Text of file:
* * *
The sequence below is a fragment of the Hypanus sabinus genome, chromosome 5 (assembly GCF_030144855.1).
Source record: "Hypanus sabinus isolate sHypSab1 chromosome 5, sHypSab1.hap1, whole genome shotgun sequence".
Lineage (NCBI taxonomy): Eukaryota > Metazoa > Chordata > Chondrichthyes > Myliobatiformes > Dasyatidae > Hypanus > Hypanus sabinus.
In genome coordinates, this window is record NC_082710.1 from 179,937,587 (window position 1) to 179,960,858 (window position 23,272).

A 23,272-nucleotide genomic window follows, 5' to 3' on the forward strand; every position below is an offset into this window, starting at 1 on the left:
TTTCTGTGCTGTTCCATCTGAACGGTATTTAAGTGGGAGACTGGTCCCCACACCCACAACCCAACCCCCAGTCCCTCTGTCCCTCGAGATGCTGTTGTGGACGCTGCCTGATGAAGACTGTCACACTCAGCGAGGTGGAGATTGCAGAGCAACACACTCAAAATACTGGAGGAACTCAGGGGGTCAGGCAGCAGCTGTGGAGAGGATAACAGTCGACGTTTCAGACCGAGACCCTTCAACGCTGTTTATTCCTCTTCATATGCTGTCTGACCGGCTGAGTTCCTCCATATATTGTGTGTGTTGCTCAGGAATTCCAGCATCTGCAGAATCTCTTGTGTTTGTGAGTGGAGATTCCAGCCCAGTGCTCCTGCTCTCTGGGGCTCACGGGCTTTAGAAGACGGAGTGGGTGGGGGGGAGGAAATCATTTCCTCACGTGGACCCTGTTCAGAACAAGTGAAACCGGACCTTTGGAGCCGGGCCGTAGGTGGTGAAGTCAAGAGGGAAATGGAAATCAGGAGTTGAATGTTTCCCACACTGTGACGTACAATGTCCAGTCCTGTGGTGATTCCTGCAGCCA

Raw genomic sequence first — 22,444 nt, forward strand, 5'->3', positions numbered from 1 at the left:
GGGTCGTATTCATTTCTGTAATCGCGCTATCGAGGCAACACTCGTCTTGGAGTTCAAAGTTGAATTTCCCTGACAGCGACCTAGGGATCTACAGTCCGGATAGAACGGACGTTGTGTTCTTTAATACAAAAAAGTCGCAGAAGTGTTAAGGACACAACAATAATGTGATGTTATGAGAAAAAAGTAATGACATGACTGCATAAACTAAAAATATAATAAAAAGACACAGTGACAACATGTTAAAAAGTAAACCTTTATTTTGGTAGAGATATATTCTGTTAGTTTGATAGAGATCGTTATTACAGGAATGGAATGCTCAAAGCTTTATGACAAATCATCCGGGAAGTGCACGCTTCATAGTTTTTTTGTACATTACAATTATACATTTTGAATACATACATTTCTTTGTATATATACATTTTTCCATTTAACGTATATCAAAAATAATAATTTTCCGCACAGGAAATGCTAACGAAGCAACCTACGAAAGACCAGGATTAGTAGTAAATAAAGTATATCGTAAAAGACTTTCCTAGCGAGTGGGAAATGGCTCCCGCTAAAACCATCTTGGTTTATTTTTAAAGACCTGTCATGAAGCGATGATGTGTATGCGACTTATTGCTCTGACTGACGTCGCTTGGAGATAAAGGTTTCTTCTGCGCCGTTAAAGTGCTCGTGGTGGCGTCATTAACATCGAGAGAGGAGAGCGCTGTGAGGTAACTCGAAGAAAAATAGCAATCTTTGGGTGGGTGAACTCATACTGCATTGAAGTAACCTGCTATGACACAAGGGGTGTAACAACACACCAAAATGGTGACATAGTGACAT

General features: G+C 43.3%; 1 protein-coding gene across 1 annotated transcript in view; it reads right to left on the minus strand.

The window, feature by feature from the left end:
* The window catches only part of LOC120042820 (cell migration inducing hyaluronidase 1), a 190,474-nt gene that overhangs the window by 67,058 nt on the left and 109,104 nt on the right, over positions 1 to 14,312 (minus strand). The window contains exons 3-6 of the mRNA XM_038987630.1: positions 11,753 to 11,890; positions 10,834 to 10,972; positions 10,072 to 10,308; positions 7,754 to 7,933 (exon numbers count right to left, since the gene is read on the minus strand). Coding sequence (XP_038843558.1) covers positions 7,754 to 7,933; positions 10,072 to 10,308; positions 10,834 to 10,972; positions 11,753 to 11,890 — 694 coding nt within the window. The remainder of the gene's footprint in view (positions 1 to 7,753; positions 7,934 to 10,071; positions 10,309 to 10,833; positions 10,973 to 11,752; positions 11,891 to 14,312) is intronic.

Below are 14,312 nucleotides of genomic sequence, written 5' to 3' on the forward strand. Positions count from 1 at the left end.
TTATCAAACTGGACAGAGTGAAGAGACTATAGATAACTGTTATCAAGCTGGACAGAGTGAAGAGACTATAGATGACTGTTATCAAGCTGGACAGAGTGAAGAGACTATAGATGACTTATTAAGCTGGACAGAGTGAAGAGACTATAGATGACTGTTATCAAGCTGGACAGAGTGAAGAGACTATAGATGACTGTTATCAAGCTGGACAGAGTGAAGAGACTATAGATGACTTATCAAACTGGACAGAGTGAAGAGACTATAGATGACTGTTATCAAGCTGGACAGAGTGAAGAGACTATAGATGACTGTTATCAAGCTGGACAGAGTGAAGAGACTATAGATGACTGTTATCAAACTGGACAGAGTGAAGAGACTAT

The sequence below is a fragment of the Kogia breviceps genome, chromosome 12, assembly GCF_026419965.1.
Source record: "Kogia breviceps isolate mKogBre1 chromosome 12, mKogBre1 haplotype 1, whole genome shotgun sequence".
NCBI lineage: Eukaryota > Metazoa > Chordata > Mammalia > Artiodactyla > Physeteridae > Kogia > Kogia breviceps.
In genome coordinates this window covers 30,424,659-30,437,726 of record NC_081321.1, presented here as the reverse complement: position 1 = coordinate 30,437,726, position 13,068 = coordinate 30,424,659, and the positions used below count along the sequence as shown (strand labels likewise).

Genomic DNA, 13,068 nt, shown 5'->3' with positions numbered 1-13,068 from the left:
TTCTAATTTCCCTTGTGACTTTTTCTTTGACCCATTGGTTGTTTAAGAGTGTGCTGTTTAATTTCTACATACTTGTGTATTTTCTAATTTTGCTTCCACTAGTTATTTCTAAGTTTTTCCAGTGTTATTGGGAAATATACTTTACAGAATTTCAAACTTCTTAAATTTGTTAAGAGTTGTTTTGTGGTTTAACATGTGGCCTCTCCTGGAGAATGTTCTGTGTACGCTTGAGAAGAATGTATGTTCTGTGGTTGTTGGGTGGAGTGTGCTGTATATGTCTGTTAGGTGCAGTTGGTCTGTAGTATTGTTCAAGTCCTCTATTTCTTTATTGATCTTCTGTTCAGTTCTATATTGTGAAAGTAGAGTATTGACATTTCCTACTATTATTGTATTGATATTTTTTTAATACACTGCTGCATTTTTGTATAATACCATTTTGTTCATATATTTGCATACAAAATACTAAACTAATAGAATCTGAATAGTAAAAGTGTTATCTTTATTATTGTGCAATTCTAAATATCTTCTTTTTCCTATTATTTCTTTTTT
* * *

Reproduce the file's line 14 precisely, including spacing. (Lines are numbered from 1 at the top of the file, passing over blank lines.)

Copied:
The sequence below is a fragment of the Kogia breviceps genome, chromosome 12, assembly GCF_026419965.1.